The club was opaque with sweat, and liquor, and decadence; infinite shots of tequila fell into their mouths and onto the floor, haphazardly mixed with an off-brand orange juice, by the host’s entourage, who had unquestionably invited prospective lays.

You’re drunk. Come home with me. I looked up from my feet as the Australian sat next to me on the couch, holding another Tequila Sunrise.

Maybe another time. I’m fine. He questioned my ability to think – You can’t do that, he declared, and palmed my cheek. I looked away, and politely declined his advances, while watching S and J laugh at a stumbling girl, falling onto the lap of another musician.

You Americans are the worst, he spat. Within moments, I watched him kiss the woman in the crimson jacket, who had been waiting for the host by his laptop, while he thumbed some simple functions on Ableton – or was it iTunes? – The clock did not stop for anyone except for the man behind the laptop; the night would surely become day before the club closed down.

4 am, 5 am, a phone-call from my concerned mother. I silently left my friends, and speedily walked down La Cienega Boulevard in search of my car. A cop stopped me after I had shook some old, traveling Englishmen off of my trail, who had followed me out of the club and begged me to take them back to the Beverly Hills Hotel.

To see a girl like you out here – It’s late. He pulled-over on his motorcycle, though did not bother to turn his lights on.

I’m fine, officer. Just ready to go home.

He smiled at me, watching my silhouette grow as I backed away, pretending to order a taxi.

I don’t give a f– if you’ve had anything to drink. Would you like to stay with me for awhile?

The richness of his statement! Homeless people sauntered on; some slept outside of empty bars, shivering; barefoot girls ran to their luxury vehicles, with empty bottles of liquor littering their backseats, I stood in my short dress and hand-me-down high heels, and he was concerned about me! – No, I’m fine, really. He waved, pulled away, and as he turned the corner, I sprinted to my car.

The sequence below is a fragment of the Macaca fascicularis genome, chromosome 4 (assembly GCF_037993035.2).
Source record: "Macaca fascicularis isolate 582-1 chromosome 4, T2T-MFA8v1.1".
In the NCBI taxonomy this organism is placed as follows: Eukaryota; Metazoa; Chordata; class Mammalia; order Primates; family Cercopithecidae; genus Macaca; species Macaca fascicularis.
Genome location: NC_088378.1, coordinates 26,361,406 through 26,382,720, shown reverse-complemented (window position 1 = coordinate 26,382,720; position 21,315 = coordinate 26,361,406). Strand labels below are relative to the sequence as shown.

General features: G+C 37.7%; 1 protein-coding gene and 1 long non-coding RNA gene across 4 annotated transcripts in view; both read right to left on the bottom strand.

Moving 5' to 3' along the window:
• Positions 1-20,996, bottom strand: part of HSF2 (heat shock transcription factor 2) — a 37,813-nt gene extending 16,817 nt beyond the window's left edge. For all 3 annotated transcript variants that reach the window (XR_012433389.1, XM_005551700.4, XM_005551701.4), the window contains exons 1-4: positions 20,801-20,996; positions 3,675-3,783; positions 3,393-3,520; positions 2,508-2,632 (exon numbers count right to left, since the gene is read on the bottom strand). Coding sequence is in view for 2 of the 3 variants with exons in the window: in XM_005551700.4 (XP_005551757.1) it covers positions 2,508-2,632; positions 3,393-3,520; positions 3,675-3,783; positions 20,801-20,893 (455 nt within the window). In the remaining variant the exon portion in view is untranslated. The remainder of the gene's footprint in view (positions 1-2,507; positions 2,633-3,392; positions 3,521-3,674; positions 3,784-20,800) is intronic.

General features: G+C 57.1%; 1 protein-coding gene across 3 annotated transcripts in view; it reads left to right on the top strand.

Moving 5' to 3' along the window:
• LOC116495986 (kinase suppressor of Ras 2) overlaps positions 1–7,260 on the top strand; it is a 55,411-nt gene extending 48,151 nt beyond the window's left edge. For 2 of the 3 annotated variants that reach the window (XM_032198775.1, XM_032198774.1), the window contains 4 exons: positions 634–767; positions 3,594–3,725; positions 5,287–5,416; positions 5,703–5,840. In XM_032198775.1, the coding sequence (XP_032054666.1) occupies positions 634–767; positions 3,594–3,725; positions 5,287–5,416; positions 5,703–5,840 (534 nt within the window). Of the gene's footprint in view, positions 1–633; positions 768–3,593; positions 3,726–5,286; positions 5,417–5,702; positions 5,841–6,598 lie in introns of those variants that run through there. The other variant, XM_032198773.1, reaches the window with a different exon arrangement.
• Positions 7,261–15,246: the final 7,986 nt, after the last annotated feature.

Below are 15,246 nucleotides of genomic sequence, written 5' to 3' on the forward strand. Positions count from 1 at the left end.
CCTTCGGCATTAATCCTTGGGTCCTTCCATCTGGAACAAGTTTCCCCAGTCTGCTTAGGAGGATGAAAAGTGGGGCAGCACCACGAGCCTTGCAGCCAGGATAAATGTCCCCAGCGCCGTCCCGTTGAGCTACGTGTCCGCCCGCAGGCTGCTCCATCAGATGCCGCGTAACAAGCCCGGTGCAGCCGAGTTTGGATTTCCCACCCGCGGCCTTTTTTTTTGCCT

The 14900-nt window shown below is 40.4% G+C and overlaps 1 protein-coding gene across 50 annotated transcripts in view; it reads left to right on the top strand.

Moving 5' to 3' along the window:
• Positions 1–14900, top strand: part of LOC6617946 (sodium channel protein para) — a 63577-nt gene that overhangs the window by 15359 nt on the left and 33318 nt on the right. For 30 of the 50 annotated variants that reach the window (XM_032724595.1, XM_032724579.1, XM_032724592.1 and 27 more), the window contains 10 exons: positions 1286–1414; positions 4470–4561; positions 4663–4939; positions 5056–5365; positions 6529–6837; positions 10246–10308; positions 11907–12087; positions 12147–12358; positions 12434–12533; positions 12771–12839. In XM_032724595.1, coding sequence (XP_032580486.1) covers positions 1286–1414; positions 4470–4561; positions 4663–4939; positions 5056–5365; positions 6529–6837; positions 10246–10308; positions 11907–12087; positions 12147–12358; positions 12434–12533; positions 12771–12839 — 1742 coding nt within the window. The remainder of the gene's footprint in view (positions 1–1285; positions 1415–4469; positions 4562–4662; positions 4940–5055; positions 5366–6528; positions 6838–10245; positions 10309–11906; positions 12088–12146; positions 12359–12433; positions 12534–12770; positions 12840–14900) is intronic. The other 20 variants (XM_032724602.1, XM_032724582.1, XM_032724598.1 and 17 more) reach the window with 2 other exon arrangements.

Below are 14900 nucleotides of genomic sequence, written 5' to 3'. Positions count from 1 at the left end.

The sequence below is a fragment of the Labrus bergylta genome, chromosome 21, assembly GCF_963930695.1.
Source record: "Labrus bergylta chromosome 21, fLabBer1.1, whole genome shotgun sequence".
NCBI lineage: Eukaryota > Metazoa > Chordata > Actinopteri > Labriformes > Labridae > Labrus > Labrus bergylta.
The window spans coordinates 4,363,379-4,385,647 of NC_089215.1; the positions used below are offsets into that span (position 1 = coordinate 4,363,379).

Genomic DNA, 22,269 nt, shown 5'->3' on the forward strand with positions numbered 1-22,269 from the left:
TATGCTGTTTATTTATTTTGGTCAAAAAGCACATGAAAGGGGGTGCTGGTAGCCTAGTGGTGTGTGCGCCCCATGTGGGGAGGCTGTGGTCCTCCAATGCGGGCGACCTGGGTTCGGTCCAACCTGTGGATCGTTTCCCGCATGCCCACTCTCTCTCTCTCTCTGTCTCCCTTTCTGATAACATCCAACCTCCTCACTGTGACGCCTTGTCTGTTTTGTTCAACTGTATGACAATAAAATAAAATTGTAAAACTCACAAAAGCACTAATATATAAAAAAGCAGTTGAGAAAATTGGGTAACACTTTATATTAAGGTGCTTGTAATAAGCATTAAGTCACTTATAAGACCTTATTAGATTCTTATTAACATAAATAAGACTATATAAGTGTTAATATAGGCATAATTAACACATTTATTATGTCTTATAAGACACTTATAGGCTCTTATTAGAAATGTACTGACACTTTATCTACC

The openness of Laurel Canyon was a welcome change from the claustrophobia I had began to experience. I passed the Chateau Marmont, realized I was lost, and remembered that Crescent Heights Boulevard would lead me to the 101.

The little-girl fearfulness of the dark had not left me as I drove on; hell, I still slept with the covers over my head at night. Yet this fear I felt was not dissimilar to the anxiety on flatland, in my Los Angeles craze, among the people who had decided that they were the new leaders of the city’s golden age.

The men and women still got drunk like adolescents at their first house party, in posh locations; the most popular were the best connected, and the richest – I had observed this, I knew this – they were a bunch of adults behaving like children, though now, they had no one to correct our actions; there was no clear figure to look to for guidance – so they worshipped Los Angeles, and crafted their disparate personas – artists, musicians, producers, film-stars, socialites.

It was inevitable, they all understood, and so did I – the moment they left the city, they would be nothing.

So they would stay, the sovereigns of the new world, until they slowly faded away.